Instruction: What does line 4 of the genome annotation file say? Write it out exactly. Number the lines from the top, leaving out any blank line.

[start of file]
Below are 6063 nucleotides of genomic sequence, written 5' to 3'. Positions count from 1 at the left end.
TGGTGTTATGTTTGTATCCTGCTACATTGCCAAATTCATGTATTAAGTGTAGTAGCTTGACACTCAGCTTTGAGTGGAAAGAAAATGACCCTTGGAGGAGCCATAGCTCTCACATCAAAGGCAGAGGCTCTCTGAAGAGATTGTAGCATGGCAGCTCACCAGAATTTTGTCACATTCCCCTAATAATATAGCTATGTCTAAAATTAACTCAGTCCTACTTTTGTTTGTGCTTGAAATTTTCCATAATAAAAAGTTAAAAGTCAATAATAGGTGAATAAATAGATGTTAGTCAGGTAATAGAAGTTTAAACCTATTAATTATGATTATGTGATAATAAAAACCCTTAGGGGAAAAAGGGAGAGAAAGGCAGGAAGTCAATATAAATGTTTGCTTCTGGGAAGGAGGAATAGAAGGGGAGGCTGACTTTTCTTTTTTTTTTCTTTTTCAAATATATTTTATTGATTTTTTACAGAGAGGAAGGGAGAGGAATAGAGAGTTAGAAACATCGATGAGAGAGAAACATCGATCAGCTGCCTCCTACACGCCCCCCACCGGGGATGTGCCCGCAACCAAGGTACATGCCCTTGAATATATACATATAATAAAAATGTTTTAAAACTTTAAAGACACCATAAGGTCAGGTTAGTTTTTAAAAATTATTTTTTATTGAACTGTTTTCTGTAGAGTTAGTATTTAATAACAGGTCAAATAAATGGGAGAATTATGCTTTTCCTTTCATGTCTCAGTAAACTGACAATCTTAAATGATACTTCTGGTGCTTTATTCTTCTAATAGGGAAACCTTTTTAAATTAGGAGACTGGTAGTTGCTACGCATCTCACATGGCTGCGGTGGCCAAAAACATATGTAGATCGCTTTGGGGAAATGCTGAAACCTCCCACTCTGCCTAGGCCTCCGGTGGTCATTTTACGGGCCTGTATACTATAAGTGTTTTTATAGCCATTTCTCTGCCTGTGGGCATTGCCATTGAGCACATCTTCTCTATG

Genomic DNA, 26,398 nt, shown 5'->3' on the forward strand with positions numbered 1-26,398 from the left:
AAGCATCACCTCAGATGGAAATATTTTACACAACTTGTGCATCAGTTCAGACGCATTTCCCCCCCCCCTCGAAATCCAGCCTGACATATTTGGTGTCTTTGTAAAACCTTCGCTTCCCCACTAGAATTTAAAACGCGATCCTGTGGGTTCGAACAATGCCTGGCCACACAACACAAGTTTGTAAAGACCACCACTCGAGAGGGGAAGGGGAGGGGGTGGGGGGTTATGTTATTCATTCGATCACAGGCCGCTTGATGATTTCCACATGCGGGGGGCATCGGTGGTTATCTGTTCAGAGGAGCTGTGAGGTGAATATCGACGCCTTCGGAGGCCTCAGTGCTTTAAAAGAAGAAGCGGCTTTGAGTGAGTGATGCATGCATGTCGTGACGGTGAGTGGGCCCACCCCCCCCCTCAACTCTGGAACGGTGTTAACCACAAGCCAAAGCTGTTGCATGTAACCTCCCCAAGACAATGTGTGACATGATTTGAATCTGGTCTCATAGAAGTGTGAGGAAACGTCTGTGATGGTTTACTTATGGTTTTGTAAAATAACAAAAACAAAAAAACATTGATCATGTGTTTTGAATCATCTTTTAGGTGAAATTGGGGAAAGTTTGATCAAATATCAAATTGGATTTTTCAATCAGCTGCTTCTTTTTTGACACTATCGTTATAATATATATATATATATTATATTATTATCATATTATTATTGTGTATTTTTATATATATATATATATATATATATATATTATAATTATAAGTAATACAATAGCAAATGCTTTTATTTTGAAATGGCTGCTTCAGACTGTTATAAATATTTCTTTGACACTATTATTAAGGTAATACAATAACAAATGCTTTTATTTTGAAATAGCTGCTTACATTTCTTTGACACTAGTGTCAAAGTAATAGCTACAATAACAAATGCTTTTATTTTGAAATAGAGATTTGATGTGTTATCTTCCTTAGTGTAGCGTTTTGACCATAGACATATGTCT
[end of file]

AAGCATCACCTCAGATGGAAATATTTTACACAACTTGTGCATCAGTTCAGACGCATTTCCCCCCCCCCTCGAAATCCAGCCTGACATATTTGGTGTCTTTGTAAAACCTTCGCTTCCCCACTAGAATTTAAAACGCGATCCTGTGGGTTCGAACAATGCCTGGCCACACAACACAAGTTTGTAAAGACCACCACTCGAGAGGGGAAGGGGAGGGGGTGGGGGGTTATGTTATTCATTCGATCACAGGCCGCTTGATGATTTCCACATGCGGGGGGCATCGGTGGTTATCTGTTCAGAGGAGCTGTGAGGTGAATATCGACGCCTTCGGAGGCCTCAGTGCTTTAAAAGAAGAAGCGGCTTTGAGTGAGTGATGCATGCATGTCGTGACGGTGAGTGGGCCCACCCCCCCCCTCAACTCTGGAACGGTGTTAACCACAAGCCAAAGCTGTTGCATGTAACCTCCCCAAGACAATGTGTGACATGATTTGAATCTGGTCTCATAGAAGTGTGAGGAAACGTCTGTGATGGTTTACTTATGGTTTTGTAAAATAACAAAAACAAAAAAACATTGATCATGTGTTTTGAATCATCTTTTAGGTGAAATTGGGGAAAGTTTGATCAAATATCAAATTGGATTTTTCAATCAGCTGCTTCTTTTTTGACACTATCGTTATAATATATATATATATATTATATTATTATCATATTATTATTGTGTATTTTTATATATATATATATATATATATATATATTATAATTATAAGTAATACAATAGCAAATGCTTTTATTTTGAAATGGCTGCTTCAGACTGTTATAAATATTTCTTTGACACTATTATTAAGGTAATACAATAACAAATGCTTTTATTTTGAAATAGCTGCTTACATTTCTTTGACACTAGTGTCAAAGTAATAGCTACAATAACAAATGCTTTTATTTTGAAATAGAGATTTGATGTGTTATCTTCCTTAGTGTAGCGTTTTGACCATAGACATATGTCT